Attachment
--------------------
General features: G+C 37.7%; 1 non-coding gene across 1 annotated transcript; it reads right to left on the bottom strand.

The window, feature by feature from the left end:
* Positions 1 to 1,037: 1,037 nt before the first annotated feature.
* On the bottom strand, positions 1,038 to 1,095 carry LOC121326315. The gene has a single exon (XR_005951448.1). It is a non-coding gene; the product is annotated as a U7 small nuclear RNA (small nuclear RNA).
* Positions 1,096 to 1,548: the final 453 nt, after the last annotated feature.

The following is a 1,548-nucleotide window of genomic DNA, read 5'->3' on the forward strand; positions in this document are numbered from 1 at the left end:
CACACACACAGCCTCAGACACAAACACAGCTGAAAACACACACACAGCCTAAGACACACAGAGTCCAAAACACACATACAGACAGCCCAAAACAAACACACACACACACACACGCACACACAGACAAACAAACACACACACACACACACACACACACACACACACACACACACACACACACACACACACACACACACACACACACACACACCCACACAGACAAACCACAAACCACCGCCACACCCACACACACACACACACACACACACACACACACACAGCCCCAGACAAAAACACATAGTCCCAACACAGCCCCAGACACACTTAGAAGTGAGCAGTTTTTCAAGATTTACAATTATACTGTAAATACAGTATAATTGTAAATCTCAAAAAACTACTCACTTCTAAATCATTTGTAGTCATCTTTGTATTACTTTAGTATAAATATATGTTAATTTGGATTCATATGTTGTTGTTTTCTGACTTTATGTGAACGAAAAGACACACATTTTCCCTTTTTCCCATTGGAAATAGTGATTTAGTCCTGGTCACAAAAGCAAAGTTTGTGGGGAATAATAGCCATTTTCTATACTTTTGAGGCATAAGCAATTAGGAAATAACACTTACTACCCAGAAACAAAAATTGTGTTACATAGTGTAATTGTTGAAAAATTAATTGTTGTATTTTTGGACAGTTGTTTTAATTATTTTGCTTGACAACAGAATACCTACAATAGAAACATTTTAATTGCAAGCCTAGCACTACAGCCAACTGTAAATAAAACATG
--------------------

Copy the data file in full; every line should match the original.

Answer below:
General features: G+C 37.7%; 1 non-coding gene across 1 annotated transcript; it reads right to left on the bottom strand.

The window, feature by feature from the left end:
* Positions 1 to 1,037: 1,037 nt before the first annotated feature.
* On the bottom strand, positions 1,038 to 1,095 carry LOC121326315. The gene has a single exon (XR_005951448.1). It is a non-coding gene; the product is annotated as a U7 small nuclear RNA (small nuclear RNA).
* Positions 1,096 to 1,548: the final 453 nt, after the last annotated feature.

The following is a 1,548-nucleotide window of genomic DNA, read 5'->3' on the forward strand; positions in this document are numbered from 1 at the left end:
CACACACACAGCCTCAGACACAAACACAGCTGAAAACACACACACAGCCTAAGACACACAGAGTCCAAAACACACATACAGACAGCCCAAAACAAACACACACACACACACACGCACACACAGACAAACAAACACACACACACACACACACACACACACACACACACACACACACACACACACACACACACACACACACACACACACACACCCACACAGACAAACCACAAACCACCGCCACACCCACACACACACACACACACACACACACACACACACAGCCCCAGACAAAAACACATAGTCCCAACACAGCCCCAGACACACTTAGAAGTGAGCAGTTTTTCAAGATTTACAATTATACTGTAAATACAGTATAATTGTAAATCTCAAAAAACTACTCACTTCTAAATCATTTGTAGTCATCTTTGTATTACTTTAGTATAAATATATGTTAATTTGGATTCATATGTTGTTGTTTTCTGACTTTATGTGAACGAAAAGACACACATTTTCCCTTTTTCCCATTGGAAATAGTGATTTAGTCCTGGTCACAAAAGCAAAGTTTGTGGGGAATAATAGCCATTTTCTATACTTTTGAGGCATAAGCAATTAGGAAATAACACTTACTACCCAGAAACAAAAATTGTGTTACATAGTGTAATTGTTGAAAAATTAATTGTTGTATTTTTGGACAGTTGTTTTAATTATTTTGCTTGACAACAGAATACCTACAATAGAAACATTTTAATTGCAAGCCTAGCACTACAGCCAACTGTAAATAAAACATG